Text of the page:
Among perfume terms which are used to describe fragrances some are more confusing than others: what defines a dry scent, what is a balsamic smell and, come to think of it, is aromatic what immediately leaps to mind? One might be inclined to think the descriptor denotes something "having an aroma" or something to do with scent in general, as in "aromatherapy". Yet, in perfumery jargon the term "aromatic" means something more precisely defined.
|lavender field in Luberon, South of France|
Strictly speaking, the chemical definition relates aromatic to materials rich in benzene, a conjugated cyclic carbon compound found in organic matter (also known as arene). Penhaligon's Douro is an example, if you need to put a smell to a name. Aromatic in layman speak refers to smells that have a rustic scent, with a certain freshness, often in relation to herbal notes; some sources correlate it even to some balsams and resins. "Aren't balsams and resins generally sweetish, though?", you ask.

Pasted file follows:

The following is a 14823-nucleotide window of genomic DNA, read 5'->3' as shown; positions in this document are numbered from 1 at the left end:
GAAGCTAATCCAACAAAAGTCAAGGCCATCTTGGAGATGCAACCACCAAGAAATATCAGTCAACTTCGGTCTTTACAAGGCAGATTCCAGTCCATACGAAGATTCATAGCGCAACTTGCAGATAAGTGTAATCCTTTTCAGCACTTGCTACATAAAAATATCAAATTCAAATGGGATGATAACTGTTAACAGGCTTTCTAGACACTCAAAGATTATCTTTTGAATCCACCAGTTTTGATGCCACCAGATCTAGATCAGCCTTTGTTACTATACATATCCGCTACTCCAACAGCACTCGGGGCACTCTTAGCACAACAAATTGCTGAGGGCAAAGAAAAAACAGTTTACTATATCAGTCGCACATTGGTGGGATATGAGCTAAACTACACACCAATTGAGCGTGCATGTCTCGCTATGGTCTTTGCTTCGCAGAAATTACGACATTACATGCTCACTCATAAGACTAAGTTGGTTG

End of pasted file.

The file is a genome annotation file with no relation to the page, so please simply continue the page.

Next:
You see, the term 'aromatic' was originally assigned before the physical mechanism determining aromaticity was discovered, and was derived from the fact that many of the benzene hydrocarbon compounds have a sweet scent in themselves. It's safe to say that in perfumery parlance aromatic has gradually gained a specific nuance, that of agrestic, green-herbal and with a camphorous hint, like that in pure lavender essence. The character is vivid, assertive, lively and fresh, one of mental clarity, invigoration and awareness; associations prominently exploited by functional perfumery (i.e. the industry catering for scented functional products instead of fine fragrances for oneself).